As much as we’d all love to be perfect with our content marketing game, the reality is that it doesn’t always happen and that some follies are more common to all of us (even the best of us).  In this piece, John Rampton explores those mistakes like “forgetting to write down your goals and strategy.” I liken this to having a really great idea pop into my head before I’m falling asleep and sweating to myself that I’ll remember it in the morning (yeah, right) only to wake up and not even remembering what I had for dinner the night before (it was a baked potato). The fact that these are easy-to-fix mistakes that we all swear we don’t or won’t make as we’re making them is what makes John’s list so clever. So, how many of these mishaps are you guilty of?

Content Marketing: 10 Rules for Success

Since John Rampton reviewed 12 mistakes content marketers make, it’s only fitting that we share John W. Hayes’ 10 rules for success. Unsurprisingly, planning is integral to more than one of John W. Hayes’ rules as is striving to solve problems (if you read Rampton’s article, the concept of using content to “address a problem” should sound familiar). Hayes also advises to distribute widely, to recycle / re-appropriate content, and to keep publishing. Read Hayes’ other tips and ask yourself…are you “ruling” with your content?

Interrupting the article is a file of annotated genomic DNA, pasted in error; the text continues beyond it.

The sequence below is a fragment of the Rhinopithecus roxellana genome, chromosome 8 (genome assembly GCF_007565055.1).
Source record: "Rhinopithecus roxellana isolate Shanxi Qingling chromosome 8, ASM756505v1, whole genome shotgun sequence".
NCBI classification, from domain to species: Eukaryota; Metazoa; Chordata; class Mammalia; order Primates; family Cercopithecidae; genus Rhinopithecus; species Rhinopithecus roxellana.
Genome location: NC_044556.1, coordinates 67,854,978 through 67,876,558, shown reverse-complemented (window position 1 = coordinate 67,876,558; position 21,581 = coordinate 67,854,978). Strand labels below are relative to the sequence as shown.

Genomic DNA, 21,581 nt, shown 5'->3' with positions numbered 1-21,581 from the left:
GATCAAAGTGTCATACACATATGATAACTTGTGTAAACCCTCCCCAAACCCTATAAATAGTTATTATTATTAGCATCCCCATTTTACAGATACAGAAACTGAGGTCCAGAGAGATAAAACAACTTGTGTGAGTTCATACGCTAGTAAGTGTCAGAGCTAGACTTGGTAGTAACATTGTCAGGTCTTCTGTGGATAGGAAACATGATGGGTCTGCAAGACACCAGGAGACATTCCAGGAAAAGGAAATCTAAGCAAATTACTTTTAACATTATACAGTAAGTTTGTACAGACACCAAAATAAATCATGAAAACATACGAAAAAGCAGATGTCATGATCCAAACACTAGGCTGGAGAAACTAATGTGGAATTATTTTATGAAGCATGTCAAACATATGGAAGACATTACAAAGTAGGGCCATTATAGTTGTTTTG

Three Ways to Growth Hack Your Content Marketing Strategy

Whether you’re new to content marketing or an old hat, Alex Frias’ three approaches to growth-hack your content marketing strategy are so right that not doing them is just plain wrong. First, Alex advises to make data-driven content decisions; if you’ve been reading the Fix lately, you’ll know that we agree in making data-based decisions (and in telling data-driven stories). Second, are you encouraging consumers to share your content because if not, you should be. Lastly, are you incorporating visuals?  After everything we’ve been through together, Fix-readers, I would like to think so, but if not, check out Alex’s article and let him help us further compel you toward visual mediums.

Brands Doing More Content Marketing with Less Return, TrackMaven Says

The cringe-worthy headline of Shawn Hessinger’s article might sound scary, but keep calm and read the article. Shawn and the related TrackMaven data aren’t decrying the merits of content marketing but rather supporting that more isn’t better; rather, creating quality content distributed through the right (best) channels (like mobile) is what’s needed to break through the noise and to provide return worthy of your best efforts.

Marketers Need to Treat All Content Like It’s Being Made for the Super Bowl